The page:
etformin is the first-line medication for treatment of type 2 diabetes mellitus (T2DM).This commonly used medication has also been associated with lowering serum vitamin B12 levels. Although the British National Formulary documented this connection in the 1970s with a constellation of studies supporting this effect, recognition of this by most prescribers is lacking.1-17 Three theoretical mechanisms of action regarding the contribution of metformin to the lowering of B12, a water-soluble vitamin, have been postulated; it may be one or any combination of these that contributes to a diminished B12 level. The first posits that this is due to blocking by metformin of the calcium channels in the distal ileum that normally allow absorption of the vitamin B12intrinsic factor (B12-IF) complex by altering the membrane potential.2 The hydrophobic tail of metformin binds to the hydrocarbon core of the cell membrane, imparting a net positive charge; this, in turn, repels calcium that is necessary for transporting B12 across the ileal-lumen interface.18 The second mechanism details the modification of normal bacterial flora, resulting in bacterial overgrowth and impeded passage of B12-IF into the bloodstream.19 A third pathway describes metformin changing the B12-IF complex by binding to it structurally.19 Each of these potential influences lessens the amount of B12 that passes through the distal ileal wall.13 Continues on page 18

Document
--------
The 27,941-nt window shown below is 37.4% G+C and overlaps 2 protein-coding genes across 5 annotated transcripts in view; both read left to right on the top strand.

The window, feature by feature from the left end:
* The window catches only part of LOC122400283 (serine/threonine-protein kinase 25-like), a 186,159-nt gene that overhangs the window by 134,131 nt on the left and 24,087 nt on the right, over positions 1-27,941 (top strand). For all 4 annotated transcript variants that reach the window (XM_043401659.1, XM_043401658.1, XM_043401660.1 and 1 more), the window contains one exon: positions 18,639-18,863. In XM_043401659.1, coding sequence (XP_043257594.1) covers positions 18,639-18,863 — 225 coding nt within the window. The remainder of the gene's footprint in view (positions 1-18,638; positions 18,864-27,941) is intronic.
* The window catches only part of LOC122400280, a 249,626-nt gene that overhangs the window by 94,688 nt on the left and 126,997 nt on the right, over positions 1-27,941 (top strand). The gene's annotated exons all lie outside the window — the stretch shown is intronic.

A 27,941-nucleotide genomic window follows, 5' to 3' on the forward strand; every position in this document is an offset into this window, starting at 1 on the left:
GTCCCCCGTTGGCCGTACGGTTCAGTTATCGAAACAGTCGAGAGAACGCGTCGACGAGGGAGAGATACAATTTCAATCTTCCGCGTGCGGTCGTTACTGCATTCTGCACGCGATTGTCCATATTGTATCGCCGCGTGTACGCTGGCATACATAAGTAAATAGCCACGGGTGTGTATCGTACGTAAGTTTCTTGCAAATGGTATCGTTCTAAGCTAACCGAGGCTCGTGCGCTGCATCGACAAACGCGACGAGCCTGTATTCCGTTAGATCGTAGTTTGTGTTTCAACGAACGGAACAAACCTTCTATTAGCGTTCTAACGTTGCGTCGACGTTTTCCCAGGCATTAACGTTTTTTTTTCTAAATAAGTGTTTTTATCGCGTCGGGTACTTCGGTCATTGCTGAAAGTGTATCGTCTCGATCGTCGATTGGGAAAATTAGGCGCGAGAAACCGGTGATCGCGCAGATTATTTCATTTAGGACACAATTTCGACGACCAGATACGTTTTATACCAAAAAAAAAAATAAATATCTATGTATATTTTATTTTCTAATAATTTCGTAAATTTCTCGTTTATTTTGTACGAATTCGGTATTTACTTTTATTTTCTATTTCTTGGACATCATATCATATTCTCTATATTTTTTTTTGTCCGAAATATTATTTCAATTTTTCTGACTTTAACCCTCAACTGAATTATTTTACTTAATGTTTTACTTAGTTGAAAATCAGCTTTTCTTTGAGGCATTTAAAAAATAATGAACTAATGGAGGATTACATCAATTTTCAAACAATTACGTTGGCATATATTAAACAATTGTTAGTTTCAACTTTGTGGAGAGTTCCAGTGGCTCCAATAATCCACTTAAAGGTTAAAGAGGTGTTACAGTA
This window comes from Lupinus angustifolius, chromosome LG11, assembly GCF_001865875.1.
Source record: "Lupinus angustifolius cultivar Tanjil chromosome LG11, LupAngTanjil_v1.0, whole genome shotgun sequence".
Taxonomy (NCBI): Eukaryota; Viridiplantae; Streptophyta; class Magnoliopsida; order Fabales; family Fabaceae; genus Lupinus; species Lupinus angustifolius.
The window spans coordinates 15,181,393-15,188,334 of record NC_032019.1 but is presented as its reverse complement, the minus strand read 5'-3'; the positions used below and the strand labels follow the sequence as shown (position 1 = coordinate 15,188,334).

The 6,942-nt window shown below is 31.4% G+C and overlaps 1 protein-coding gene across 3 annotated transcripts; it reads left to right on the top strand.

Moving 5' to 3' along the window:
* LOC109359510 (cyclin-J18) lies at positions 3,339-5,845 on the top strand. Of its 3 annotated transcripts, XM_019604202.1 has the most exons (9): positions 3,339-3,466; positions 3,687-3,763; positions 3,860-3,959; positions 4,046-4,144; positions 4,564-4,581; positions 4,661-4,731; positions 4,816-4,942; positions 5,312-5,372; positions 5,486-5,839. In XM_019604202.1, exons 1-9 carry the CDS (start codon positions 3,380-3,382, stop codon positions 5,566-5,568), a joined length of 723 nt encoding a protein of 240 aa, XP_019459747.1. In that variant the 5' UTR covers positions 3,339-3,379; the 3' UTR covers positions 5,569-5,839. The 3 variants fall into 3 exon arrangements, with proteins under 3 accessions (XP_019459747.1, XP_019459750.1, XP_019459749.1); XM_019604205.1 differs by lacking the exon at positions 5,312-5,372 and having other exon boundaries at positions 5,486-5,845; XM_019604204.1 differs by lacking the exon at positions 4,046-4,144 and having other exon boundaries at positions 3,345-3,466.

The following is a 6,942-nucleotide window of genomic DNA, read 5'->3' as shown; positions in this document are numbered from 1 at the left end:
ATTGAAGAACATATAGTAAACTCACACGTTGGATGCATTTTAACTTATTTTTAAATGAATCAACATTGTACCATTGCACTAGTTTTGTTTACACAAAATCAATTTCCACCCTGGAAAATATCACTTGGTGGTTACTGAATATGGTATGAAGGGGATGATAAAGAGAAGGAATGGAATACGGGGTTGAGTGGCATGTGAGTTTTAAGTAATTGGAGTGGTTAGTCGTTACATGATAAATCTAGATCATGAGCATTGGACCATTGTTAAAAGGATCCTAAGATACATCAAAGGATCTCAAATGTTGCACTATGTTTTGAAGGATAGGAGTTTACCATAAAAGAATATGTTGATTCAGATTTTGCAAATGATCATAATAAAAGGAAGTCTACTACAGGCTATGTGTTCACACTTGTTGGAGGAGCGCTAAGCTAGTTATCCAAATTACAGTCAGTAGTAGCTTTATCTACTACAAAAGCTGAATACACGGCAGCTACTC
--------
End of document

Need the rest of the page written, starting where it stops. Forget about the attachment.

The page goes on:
16 THE CLINICAL ADVISOR • MAY 2019 • www.ClinicalAdvisor.com